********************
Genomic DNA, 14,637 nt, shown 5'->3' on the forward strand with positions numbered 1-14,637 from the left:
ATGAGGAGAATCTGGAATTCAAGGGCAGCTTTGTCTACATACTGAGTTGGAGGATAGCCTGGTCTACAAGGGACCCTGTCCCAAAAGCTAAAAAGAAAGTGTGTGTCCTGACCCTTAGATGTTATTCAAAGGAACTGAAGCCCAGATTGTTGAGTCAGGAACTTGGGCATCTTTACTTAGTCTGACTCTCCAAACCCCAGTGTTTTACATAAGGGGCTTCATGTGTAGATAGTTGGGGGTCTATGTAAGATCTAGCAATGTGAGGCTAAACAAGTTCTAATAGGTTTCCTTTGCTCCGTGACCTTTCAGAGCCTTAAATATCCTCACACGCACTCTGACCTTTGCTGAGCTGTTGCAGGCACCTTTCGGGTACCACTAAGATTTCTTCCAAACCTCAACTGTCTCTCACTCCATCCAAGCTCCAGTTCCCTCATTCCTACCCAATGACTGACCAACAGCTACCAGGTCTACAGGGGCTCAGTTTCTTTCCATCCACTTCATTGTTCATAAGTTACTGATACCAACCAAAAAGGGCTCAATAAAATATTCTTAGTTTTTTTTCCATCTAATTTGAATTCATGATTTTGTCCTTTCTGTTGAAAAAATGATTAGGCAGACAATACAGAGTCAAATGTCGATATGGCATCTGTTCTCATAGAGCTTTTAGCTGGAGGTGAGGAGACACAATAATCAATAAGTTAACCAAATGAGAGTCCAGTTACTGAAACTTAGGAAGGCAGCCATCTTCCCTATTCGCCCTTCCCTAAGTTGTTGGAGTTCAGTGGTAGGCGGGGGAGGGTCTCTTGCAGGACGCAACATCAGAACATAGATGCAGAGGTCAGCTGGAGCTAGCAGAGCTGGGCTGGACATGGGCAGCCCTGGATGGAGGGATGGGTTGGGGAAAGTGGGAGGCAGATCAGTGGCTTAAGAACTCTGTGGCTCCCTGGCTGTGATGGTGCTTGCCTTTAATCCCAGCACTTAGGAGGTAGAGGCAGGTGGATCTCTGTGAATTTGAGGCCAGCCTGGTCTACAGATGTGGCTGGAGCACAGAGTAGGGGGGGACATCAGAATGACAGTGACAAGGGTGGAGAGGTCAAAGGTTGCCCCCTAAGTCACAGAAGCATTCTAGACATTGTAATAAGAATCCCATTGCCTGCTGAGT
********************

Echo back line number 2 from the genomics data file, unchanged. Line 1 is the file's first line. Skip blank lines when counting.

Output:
ATGAGGAGAATCTGGAATTCAAGGGCAGCTTTGTCTACATACTGAGTTGGAGGATAGCCTGGTCTACAAGGGACCCTGTCCCAAAAGCTAAAAAGAAAGTGTGTGTCCTGACCCTTAGATGTTATTCAAAGGAACTGAAGCCCAGATTGTTGAGTCAGGAACTTGGGCATCTTTACTTAGTCTGACTCTCCAAACCCCAGTGTTTTACATAAGGGGCTTCATGTGTAGATAGTTGGGGGTCTATGTAAGATCTAGCAATGTGAGGCTAAACAAGTTCTAATAGGTTTCCTTTGCTCCGTGACCTTTCAGAGCCTTAAATATCCTCACACGCACTCTGACCTTTGCTGAGCTGTTGCAGGCACCTTTCGGGTACCACTAAGATTTCTTCCAAACCTCAACTGTCTCTCACTCCATCCAAGCTCCAGTTCCCTCATTCCTACCCAATGACTGACCAACAGCTACCAGGTCTACAGGGGCTCAGTTTCTTTCCATCCACTTCATTGTTCATAAGTTACTGATACCAACCAAAAAGGGCTCAATAAAATATTCTTAGTTTTTTTTCCATCTAATTTGAATTCATGATTTTGTCCTTTCTGTTGAAAAAATGATTAGGCAGACAATACAGAGTCAAATGTCGATATGGCATCTGTTCTCATAGAGCTTTTAGCTGGAGGTGAGGAGACACAATAATCAATAAGTTAACCAAATGAGAGTCCAGTTACTGAAACTTAGGAAGGCAGCCATCTTCCCTATTCGCCCTTCCCTAAGTTGTTGGAGTTCAGTGGTAGGCGGGGGAGGGTCTCTTGCAGGACGCAACATCAGAACATAGATGCAGAGGTCAGCTGGAGCTAGCAGAGCTGGGCTGGACATGGGCAGCCCTGGATGGAGGGATGGGTTGGGGAAAGTGGGAGGCAGATCAGTGGCTTAAGAACTCTGTGGCTCCCTGGCTGTGATGGTGCTTGCCTTTAATCCCAGCACTTAGGAGGTAGAGGCAGGTGGATCTCTGTGAATTTGAGGCCAGCCTGGTCTACAGATGTGGCTGGAGCACAGAGTAGGGGGGGACATCAGAATGACAGTGACAAGGGTGGAGAGGTCAAAGGTTGCCCCCTAAGTCACAGAAGCATTCTAGACATTGTAATAAGAATCCCATTGCCTGCTGAGT